Learn all about email etiquette and email formality to ensure professionalism in the workplace.
Sometimes it may feel like an email must be formal in order to be correct. The truth is, a formal tone isn’t always automatically better than a casual tone. But how do you know which one to use, and when? There are several things you can look for to help you decide how formal or casual the tone of your email should be.
Consider the person you're writing to. How do you know this person? What, if any, contact have you had in the past? These factors are going to be the best guide in deciding the tone of your email. If you’re initiating first contact with someone such as a potential employer—or anyone in a position superior to you—generally you want to default to a formal tone.
Whenever you’re writing to someone you’ve never met in person, the tone of your email is especially important. Because this email will be your way of making a first impression, you want to make sure it’s a good one. Stick to greetings that use either a full name or a title and last name if you have that information. If you don’t have the name of the person you’re emailing, using Dear Sir or Madam is fine.
Using more professional language and avoiding contractions will also give your email a more formal tone. For example, instead of I won’t be able to make it, saying Regretfully, I will not be able to attend gives your email an overall more professional tone. Also keep in mind that avoiding abbreviations and using correct spelling and grammar are just as important when it comes to setting the tone of your email.
An applicant is emailing a recruiter she's never met. The formal greeting and language she uses give her email a more professional tone.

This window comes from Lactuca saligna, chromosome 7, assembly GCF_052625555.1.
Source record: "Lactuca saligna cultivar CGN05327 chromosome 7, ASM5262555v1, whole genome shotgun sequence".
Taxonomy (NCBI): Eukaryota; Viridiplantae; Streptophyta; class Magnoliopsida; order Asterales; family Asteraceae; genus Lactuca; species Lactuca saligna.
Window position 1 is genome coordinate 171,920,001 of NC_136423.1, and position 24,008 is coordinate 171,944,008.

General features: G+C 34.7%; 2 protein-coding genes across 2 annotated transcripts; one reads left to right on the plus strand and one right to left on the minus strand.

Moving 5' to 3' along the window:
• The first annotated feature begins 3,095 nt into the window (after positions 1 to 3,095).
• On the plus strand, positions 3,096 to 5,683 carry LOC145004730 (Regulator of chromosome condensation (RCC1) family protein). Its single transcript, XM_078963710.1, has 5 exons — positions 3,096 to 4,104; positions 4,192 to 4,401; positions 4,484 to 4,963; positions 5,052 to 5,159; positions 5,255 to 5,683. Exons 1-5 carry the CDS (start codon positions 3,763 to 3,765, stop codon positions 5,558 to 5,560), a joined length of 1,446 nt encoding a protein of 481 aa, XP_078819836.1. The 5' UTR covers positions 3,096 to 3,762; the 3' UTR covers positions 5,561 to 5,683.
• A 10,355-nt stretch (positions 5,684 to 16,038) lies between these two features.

Similarly, you want to make sure you’re closing your email in a way that matches the greeting of your email. Ending an email with simply Thanks! may sound friendly, but it can come off as too familiar and casual. For more formal emails, your best bet is to close with something like Thank you very much or Best regards to maintain a professional tone.
This is particularly important when initiating contact with someone—especially potential employers. You want to make sure they have all the information they need to contact you in the future.
For instance, if you’re writing a response to an email you have received, make note of the tone and language used by the sender. This can help take a lot of the guesswork out of deciding the tone of your email.
If you notice that the tone sounds less than perfectly formal, it’s OK to mirror this in your reply. For example, if in the greeting someone uses Hi and your first name, it would be acceptable to use the same tone in your response. Look at the other person's use of abbreviations, contractions, and general word choice as a guide. In most situations, mirroring the tone set is perfectly acceptable for your response.
Situations in which it is acceptable to send a more casual, friendly email tend to be more obvious. For example, if you’re writing to a friend or family member, it is of course appropriate to use a casual tone.
When it comes to people like your colleagues or peers, take two things into consideration when deciding on tone:
Generally, the longer you’ve known someone—or if you interact with a person outside of work with some frequency—the more acceptable it is to use a casual tone. An email with a very casual tone may read more like a text message than a letter, and it could include things like abbreviations or emoticons—it all depends on the culture of your workplace. Think about the environment you work in, and look for examples set by your peers and superiors when deciding whether to use things like these.
Professional isn’t always the same as formal. In a work environment, it’s important to always remain professional, even when the tone is casual. It’s never a good idea to gossip or say anything bad about other people you work with, no matter how well you know the colleague or coworker you’re emailing. It’s the sort of thing that could very easily come back to haunt you, but fortunately it’s also easy to avoid.